By Joanna Douglas
Florida State University students with a passion for social change are benefiting from partnerships beyond the campus to inspire their ideas for start-ups that address pressing social issues. The Tallahassee-based business incubator Domi Station continued its support of the university’s Social Entrepreneurship and Innovation Initiative with a special opportunity for students to practice their pitch skills during a simulated “shark-tank” style event at the company’s headquarters.
Students in the Social Entrepreneurship and Economic Development course at FSU’s DeVoe L. Moore Centertoured Domi Station, April 24, 2015. Three budding entrepreneurs were chosen by their classmates to pitch their ideas for viable social enterprises that would help solve critical problems through sustainable revenue streams.
Daniel Boyle, a senior in economics and literature, pitched Fluid, a proposed corporation to raise awareness of Florida’s water depletion crisis by offering unique and trendy apparel with creative designs inspired by cave system maps and aquifer level charts. Profits would be directed towards such existing projects as the city of Clearwater’s efforts in groundwater replenishment. Boyle said his enterprise would partner with the city, relevant nonprofits, and Florida-based designers to develop Fluid.
Gabriela Fulginiti, a junior in international affairs and art with an entrepreneurship minor, pitched Kitabé for Kids, which will create an online platform for private donors to purchase books online for direct shipment to schools in India with diminished resources. Fulginiti plans to partner with the Amazon Affiliates program to generate revenue from all purchases made through the Kitabé portal. She plans to begin developing a pilot project this summer during her third trip to India.
Kamila Toska, a junior in economics, pitched Social Cue, a business-to-nonprofit marketing consulting and design company. Marketing consultants would use the innovative Social Cue database to identify potential mutually beneficial partnerships, such as those between the clothing company Patagonia and its many nonprofit partners or Pilot Pen and Keep America Beautiful. Toska described her potential market as nonprofits looking to scale outreach and impact, as well as businesses looking to add corporate social responsibility to their overall business model.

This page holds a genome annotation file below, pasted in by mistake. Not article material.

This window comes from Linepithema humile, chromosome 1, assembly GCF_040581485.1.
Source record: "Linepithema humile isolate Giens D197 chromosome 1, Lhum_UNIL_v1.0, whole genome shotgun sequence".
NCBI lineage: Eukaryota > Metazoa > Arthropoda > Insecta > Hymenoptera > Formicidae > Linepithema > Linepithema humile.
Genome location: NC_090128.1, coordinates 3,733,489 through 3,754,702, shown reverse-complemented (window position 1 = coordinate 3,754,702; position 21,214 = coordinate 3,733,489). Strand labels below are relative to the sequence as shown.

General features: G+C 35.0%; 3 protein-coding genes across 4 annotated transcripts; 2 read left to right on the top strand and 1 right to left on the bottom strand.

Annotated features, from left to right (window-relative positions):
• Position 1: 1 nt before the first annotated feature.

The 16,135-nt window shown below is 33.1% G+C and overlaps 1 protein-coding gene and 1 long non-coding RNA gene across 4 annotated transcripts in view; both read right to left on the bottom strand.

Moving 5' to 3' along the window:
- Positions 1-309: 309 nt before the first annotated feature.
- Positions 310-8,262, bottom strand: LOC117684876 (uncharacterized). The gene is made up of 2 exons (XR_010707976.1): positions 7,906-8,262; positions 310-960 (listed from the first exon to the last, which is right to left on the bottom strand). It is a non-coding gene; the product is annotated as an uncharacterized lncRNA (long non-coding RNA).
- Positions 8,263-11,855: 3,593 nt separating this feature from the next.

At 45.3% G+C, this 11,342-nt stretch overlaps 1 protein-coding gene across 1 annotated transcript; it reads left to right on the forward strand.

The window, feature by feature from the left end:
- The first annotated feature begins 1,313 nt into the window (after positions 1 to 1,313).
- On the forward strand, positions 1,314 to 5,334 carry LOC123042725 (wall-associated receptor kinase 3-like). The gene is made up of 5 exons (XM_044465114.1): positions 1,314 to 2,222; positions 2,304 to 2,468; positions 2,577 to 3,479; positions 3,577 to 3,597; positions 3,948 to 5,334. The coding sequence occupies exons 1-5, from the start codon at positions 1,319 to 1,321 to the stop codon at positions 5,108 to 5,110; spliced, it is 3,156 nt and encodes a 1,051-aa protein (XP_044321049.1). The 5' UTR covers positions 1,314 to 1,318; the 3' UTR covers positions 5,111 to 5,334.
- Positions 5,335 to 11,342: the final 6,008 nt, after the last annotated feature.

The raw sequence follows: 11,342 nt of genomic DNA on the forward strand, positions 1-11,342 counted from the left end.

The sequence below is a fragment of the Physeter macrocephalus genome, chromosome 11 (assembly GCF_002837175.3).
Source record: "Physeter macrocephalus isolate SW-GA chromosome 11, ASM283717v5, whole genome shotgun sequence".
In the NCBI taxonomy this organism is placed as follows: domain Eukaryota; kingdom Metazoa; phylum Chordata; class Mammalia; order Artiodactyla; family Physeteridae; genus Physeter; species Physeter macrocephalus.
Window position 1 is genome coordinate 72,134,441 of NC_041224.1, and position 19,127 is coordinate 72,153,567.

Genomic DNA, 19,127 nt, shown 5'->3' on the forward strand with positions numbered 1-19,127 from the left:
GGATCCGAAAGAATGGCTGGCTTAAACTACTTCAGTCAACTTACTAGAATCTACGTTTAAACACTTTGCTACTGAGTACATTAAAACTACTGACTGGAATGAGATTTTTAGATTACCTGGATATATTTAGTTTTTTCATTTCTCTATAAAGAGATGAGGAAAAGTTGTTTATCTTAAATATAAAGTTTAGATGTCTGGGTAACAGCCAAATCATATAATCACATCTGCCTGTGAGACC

The students made their pitches to Domi Station Co-founder-Partner David Lawson, Incubator Manager Christine Urban, and Community Manager Lucas Lindsay, a recent graduate of FSU’s Department of Urban and Regional Planning. The Domi reps gave the three students vital feedback on their development ideas with an eye to creating sustainable business plans.
Since its grand opening last year, Domi Station has co-sponsored student events such as Hackathon, which brings together software and hardware engineers, designers, and students to create team projects from scratch, and Digitech, an FSU event featuring innovative student exhibits and tech start-up presentations. Domi also hosts the weekly 1 Million Cups meeting of Tallahassee entrepreneurs, which welcomes FSU student pitches, and maintains work space in their headquarters specifically for FSU students.
The Social Entrepreneurship and Economic Development course is designed for upperclassmen to think critically about social issues and develop business plans for viable social enterprises. DeVoe Moore Center Director Sam Staley and Project Manager Joanna Douglas co-instruct the class through group dialogues, interactive workshops, guest speakers, and site visits. The class fulfills an elective requirement for the social entrepreneurship and innovation specialization within the interdisciplinary social sciences (ISS) program in the College of Social Sciences and Public Policy.
In fall 2014, Eddie Sepe used the course to pursue his passion for starting an urban farm that supports community development projects. Since graduating, Sepe has teamed up with Tallahassee Aquaponics and is currently assisting the development of educational programs for local schools in Leon County.
“I can’t stress enough how much I appreciate the insightful advice about a whole new way to do business,” Sepe said about the course. “Sam Staley definitely kept me motivated and inspired to do my best this semester. It means a lot having so much support from genuine and caring teachers who I feel are truly making a huge difference at Florida State.”
Thanks to innovative classroom instruction and partnerships with ventures such as Domi Station, Florida State students are becoming part of the rapidly growing social entrepreneurship and innovation ecosystem around campus and across the globe.